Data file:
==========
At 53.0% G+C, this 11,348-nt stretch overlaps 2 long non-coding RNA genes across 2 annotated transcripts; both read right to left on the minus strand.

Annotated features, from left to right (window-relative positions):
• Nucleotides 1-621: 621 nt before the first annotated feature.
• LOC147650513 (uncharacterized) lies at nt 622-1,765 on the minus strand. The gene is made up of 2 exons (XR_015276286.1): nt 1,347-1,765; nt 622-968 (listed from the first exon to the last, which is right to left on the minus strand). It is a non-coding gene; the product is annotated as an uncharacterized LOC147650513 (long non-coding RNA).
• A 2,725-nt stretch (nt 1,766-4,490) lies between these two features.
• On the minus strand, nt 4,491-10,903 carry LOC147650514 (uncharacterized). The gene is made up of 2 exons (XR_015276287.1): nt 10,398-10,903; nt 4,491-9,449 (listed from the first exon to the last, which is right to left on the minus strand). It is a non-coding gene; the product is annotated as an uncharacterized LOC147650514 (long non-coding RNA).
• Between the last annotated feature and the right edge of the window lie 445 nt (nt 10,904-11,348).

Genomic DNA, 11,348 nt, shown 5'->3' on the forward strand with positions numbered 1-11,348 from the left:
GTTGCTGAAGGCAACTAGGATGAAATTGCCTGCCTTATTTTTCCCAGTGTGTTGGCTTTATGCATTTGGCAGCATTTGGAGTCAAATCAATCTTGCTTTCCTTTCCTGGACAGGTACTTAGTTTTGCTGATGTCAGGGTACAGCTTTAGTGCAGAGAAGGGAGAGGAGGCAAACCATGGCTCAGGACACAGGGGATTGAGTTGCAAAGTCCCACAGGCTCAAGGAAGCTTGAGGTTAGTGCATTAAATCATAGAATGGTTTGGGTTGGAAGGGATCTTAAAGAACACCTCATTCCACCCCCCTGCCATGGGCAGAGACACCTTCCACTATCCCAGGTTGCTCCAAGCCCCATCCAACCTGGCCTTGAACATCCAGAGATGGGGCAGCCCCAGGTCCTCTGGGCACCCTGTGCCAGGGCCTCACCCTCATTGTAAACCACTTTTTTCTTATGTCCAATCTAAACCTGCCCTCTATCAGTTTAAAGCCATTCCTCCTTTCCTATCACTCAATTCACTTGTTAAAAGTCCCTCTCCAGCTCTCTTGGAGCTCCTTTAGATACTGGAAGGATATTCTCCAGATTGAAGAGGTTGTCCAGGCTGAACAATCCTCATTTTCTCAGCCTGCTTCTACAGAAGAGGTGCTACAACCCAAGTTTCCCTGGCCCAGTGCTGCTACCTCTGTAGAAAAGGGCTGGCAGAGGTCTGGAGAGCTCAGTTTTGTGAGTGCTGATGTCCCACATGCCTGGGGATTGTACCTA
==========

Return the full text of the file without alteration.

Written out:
At 53.0% G+C, this 11,348-nt stretch overlaps 2 long non-coding RNA genes across 2 annotated transcripts; both read right to left on the minus strand.

Annotated features, from left to right (window-relative positions):
• Nucleotides 1-621: 621 nt before the first annotated feature.
• LOC147650513 (uncharacterized) lies at nt 622-1,765 on the minus strand. The gene is made up of 2 exons (XR_015276286.1): nt 1,347-1,765; nt 622-968 (listed from the first exon to the last, which is right to left on the minus strand). It is a non-coding gene; the product is annotated as an uncharacterized LOC147650513 (long non-coding RNA).
• A 2,725-nt stretch (nt 1,766-4,490) lies between these two features.
• On the minus strand, nt 4,491-10,903 carry LOC147650514 (uncharacterized). The gene is made up of 2 exons (XR_015276287.1): nt 10,398-10,903; nt 4,491-9,449 (listed from the first exon to the last, which is right to left on the minus strand). It is a non-coding gene; the product is annotated as an uncharacterized LOC147650514 (long non-coding RNA).
• Between the last annotated feature and the right edge of the window lie 445 nt (nt 10,904-11,348).

Genomic DNA, 11,348 nt, shown 5'->3' on the forward strand with positions numbered 1-11,348 from the left:
GTTGCTGAAGGCAACTAGGATGAAATTGCCTGCCTTATTTTTCCCAGTGTGTTGGCTTTATGCATTTGGCAGCATTTGGAGTCAAATCAATCTTGCTTTCCTTTCCTGGACAGGTACTTAGTTTTGCTGATGTCAGGGTACAGCTTTAGTGCAGAGAAGGGAGAGGAGGCAAACCATGGCTCAGGACACAGGGGATTGAGTTGCAAAGTCCCACAGGCTCAAGGAAGCTTGAGGTTAGTGCATTAAATCATAGAATGGTTTGGGTTGGAAGGGATCTTAAAGAACACCTCATTCCACCCCCCTGCCATGGGCAGAGACACCTTCCACTATCCCAGGTTGCTCCAAGCCCCATCCAACCTGGCCTTGAACATCCAGAGATGGGGCAGCCCCAGGTCCTCTGGGCACCCTGTGCCAGGGCCTCACCCTCATTGTAAACCACTTTTTTCTTATGTCCAATCTAAACCTGCCCTCTATCAGTTTAAAGCCATTCCTCCTTTCCTATCACTCAATTCACTTGTTAAAAGTCCCTCTCCAGCTCTCTTGGAGCTCCTTTAGATACTGGAAGGATATTCTCCAGATTGAAGAGGTTGTCCAGGCTGAACAATCCTCATTTTCTCAGCCTGCTTCTACAGAAGAGGTGCTACAACCCAAGTTTCCCTGGCCCAGTGCTGCTACCTCTGTAGAAAAGGGCTGGCAGAGGTCTGGAGAGCTCAGTTTTGTGAGTGCTGATGTCCCACATGCCTGGGGATTGTACCTA